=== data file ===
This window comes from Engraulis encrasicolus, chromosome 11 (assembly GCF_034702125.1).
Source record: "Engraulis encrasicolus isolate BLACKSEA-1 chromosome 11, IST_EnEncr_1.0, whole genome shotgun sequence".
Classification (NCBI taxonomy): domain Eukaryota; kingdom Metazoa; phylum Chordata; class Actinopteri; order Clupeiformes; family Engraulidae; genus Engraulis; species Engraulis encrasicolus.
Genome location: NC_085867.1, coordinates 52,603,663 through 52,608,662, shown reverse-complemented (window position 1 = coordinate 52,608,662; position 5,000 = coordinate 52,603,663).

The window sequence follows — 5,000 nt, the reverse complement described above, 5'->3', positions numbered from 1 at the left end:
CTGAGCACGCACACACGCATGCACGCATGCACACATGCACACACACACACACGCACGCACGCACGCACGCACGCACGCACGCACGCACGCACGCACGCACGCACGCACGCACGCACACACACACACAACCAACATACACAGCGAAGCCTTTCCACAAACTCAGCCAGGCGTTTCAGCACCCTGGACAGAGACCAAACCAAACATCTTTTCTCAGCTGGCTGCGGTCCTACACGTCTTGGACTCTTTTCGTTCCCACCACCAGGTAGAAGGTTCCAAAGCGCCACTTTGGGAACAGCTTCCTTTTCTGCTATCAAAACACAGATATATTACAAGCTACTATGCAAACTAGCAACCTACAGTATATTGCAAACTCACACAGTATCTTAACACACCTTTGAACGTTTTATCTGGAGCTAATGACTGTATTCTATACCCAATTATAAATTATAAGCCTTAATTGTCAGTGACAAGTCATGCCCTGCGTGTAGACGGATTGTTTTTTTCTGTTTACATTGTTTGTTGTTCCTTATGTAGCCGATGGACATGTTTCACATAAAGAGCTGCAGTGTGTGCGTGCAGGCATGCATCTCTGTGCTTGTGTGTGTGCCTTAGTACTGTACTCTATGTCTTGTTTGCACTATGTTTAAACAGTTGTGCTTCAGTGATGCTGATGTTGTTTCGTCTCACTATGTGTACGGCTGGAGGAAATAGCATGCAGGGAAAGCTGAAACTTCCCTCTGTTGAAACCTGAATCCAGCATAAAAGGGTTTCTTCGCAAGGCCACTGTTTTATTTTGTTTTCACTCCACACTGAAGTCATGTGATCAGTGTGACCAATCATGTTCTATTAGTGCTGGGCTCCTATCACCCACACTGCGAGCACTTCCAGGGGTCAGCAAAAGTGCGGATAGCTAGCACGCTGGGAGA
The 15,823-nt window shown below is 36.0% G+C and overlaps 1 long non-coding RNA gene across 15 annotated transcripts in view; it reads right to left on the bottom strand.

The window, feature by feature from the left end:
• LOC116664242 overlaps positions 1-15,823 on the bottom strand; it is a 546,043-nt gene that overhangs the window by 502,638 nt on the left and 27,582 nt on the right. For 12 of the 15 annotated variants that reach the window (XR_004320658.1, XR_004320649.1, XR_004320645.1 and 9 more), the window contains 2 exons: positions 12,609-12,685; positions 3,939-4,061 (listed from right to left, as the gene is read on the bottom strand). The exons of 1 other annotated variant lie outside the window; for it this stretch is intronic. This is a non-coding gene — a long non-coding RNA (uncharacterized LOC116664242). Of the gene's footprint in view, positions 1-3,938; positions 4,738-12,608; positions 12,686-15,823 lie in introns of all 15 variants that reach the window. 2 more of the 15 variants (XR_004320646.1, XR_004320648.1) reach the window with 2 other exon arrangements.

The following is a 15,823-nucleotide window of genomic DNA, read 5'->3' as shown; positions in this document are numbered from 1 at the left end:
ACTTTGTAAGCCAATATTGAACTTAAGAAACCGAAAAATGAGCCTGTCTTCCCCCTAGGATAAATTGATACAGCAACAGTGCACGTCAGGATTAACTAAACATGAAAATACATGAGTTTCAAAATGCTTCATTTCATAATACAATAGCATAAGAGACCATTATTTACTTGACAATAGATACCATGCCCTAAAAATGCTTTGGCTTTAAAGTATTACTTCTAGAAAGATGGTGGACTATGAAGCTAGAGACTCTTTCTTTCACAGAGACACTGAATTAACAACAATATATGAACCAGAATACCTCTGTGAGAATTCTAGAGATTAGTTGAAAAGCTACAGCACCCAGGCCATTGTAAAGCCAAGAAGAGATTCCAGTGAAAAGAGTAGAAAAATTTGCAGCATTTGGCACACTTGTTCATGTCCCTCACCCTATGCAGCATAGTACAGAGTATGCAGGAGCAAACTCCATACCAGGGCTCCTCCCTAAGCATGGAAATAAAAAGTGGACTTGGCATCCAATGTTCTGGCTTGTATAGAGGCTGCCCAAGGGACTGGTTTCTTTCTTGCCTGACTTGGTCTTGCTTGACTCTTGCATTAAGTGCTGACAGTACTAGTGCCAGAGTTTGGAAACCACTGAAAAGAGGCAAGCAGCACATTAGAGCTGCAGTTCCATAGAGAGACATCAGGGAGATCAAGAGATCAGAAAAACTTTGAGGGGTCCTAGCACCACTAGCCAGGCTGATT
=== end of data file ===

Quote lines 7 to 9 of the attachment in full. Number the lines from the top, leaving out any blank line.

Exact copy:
The 15,823-nt window shown below is 36.0% G+C and overlaps 1 long non-coding RNA gene across 15 annotated transcripts in view; it reads right to left on the bottom strand.

The window, feature by feature from the left end:
• LOC116664242 overlaps positions 1-15,823 on the bottom strand; it is a 546,043-nt gene that overhangs the window by 502,638 nt on the left and 27,582 nt on the right. For 12 of the 15 annotated variants that reach the window (XR_004320658.1, XR_004320649.1, XR_004320645.1 and 9 more), the window contains 2 exons: positions 12,609-12,685; positions 3,939-4,061 (listed from right to left, as the gene is read on the bottom strand). The exons of 1 other annotated variant lie outside the window; for it this stretch is intronic. This is a non-coding gene — a long non-coding RNA (uncharacterized LOC116664242). Of the gene's footprint in view, positions 1-3,938; positions 4,738-12,608; positions 12,686-15,823 lie in introns of all 15 variants that reach the window. 2 more of the 15 variants (XR_004320646.1, XR_004320648.1) reach the window with 2 other exon arrangements.